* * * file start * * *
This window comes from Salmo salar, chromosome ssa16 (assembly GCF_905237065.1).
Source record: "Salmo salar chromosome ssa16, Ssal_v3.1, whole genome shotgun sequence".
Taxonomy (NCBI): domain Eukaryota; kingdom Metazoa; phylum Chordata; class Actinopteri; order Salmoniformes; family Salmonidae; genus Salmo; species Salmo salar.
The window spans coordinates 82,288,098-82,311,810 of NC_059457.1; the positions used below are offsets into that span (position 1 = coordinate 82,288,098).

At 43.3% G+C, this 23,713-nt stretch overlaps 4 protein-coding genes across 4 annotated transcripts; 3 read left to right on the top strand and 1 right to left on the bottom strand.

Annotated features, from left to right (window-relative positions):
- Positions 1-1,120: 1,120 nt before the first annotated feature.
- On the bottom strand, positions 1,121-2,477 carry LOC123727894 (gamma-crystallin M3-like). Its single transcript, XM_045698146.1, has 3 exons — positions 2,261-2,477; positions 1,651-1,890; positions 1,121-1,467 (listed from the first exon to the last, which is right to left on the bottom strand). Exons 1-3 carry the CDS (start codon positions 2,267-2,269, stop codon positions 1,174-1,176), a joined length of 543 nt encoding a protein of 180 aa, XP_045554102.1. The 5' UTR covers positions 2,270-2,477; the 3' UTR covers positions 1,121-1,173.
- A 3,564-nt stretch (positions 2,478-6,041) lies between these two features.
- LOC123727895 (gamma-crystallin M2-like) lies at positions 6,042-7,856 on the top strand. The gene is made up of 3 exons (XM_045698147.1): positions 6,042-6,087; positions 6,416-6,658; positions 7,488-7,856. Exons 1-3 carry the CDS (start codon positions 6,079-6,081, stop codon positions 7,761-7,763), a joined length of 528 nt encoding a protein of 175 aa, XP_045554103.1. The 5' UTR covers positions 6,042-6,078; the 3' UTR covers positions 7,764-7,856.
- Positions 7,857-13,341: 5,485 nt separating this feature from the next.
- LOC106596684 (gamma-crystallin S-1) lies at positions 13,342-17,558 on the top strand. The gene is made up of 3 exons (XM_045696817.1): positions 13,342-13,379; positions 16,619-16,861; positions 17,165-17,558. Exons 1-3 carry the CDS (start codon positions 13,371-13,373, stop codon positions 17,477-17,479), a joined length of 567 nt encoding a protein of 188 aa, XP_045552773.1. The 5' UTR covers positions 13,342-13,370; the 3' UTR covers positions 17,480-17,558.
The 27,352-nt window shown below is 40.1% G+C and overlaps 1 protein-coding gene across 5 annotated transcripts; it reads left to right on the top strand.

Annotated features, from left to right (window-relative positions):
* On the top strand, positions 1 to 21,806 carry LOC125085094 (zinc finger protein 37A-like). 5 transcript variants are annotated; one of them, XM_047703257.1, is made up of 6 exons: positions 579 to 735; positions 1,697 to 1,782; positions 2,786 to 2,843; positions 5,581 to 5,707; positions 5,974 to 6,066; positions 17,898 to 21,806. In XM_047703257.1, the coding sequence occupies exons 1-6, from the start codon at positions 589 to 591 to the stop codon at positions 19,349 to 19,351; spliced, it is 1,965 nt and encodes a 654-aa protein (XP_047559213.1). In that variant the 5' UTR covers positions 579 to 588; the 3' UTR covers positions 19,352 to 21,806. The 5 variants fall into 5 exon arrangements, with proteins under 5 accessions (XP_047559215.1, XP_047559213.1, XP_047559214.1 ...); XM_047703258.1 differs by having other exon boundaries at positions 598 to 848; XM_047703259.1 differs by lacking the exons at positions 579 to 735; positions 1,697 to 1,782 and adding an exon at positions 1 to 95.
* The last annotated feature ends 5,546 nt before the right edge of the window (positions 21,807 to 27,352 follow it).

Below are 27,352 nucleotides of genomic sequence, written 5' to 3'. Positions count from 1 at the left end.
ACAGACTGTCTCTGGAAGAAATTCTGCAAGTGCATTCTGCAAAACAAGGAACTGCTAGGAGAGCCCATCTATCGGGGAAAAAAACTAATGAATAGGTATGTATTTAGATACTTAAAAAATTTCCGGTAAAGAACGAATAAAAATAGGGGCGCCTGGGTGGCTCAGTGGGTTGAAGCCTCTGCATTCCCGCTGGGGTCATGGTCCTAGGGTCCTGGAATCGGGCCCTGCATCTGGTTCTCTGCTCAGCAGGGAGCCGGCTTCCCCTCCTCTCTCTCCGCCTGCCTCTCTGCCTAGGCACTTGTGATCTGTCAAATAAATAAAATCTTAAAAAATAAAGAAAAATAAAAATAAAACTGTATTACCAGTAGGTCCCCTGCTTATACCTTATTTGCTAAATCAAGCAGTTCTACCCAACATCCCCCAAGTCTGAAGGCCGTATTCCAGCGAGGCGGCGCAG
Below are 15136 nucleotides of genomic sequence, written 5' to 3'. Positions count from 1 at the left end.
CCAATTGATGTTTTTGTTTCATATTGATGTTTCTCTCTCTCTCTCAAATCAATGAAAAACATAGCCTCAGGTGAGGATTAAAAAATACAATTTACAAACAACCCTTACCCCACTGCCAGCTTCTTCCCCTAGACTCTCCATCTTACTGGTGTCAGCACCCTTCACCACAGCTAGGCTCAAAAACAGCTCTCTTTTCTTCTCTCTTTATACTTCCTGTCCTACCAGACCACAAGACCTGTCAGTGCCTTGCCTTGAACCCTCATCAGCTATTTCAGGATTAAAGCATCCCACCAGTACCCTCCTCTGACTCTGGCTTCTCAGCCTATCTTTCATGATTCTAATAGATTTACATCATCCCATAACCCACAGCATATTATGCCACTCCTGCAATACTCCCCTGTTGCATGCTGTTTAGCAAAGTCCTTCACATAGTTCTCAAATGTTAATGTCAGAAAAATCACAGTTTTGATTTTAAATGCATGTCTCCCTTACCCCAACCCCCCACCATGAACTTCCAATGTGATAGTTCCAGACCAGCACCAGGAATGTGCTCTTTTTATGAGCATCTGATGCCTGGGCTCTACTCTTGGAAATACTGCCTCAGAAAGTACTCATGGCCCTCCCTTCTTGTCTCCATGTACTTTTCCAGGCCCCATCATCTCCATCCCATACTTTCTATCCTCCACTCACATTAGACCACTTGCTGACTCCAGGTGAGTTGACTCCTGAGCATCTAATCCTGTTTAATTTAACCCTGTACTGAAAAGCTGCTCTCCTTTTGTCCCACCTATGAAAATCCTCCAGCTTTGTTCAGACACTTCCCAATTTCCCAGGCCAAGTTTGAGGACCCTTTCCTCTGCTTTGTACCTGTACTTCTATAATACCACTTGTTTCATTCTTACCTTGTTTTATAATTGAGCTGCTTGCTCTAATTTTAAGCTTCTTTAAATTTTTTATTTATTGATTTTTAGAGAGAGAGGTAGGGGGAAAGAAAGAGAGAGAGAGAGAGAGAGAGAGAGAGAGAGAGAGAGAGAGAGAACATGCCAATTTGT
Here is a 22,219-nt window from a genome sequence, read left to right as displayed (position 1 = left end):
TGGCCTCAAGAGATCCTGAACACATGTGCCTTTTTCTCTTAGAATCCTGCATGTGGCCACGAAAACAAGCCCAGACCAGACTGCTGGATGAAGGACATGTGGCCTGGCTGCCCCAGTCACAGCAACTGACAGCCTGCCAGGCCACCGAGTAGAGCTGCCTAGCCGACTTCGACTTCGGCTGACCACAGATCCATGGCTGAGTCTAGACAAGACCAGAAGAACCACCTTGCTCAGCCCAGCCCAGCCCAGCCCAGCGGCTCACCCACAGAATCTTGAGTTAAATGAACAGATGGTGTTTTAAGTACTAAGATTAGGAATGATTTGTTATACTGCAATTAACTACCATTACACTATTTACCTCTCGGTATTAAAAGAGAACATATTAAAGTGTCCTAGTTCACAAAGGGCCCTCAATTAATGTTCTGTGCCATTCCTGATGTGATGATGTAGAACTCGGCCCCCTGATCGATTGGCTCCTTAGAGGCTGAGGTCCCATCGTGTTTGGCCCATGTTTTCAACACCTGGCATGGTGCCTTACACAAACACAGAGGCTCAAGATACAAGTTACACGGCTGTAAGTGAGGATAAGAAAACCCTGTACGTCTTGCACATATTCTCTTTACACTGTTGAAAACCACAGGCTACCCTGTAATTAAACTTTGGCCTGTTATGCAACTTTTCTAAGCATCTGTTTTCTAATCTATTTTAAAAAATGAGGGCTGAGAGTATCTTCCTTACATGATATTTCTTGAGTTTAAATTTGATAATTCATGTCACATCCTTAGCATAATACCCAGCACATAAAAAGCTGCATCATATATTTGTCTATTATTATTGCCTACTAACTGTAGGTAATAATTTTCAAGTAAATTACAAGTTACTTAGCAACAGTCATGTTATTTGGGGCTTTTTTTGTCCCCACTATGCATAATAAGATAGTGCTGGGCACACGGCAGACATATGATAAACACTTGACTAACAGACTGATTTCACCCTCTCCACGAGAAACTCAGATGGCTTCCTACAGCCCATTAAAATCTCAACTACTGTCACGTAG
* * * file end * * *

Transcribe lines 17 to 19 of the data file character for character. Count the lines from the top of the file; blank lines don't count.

Below are 27,352 nucleotides of genomic sequence, written 5' to 3'. Positions count from 1 at the left end.
ACAGACTGTCTCTGGAAGAAATTCTGCAAGTGCATTCTGCAAAACAAGGAACTGCTAGGAGAGCCCATCTATCGGGGAAAAAAACTAATGAATAGGTATGTATTTAGATACTTAAAAAATTTCCGGTAAAGAACGAATAAAAATAGGGGCGCCTGGGTGGCTCAGTGGGTTGAAGCCTCTGCATTCCCGCTGGGGTCATGGTCCTAGGGTCCTGGAATCGGGCCCTGCATCTGGTTCTCTGCTCAGCAGGGAGCCGGCTTCCCCTCCTCTCTCTCCGCCTGCCTCTCTGCCTAGGCACTTGTGATCTGTCAAATAAATAAAATCTTAAAAAATAAAGAAAAATAAAAATAAAACTGTATTACCAGTAGGTCCCCTGCTTATACCTTATTTGCTAAATCAAGCAGTTCTACCCAACATCCCCCAAGTCTGAAGGCCGTATTCCAGCGAGGCGGCGCAG
Below are 15136 nucleotides of genomic sequence, written 5' to 3'. Positions count from 1 at the left end.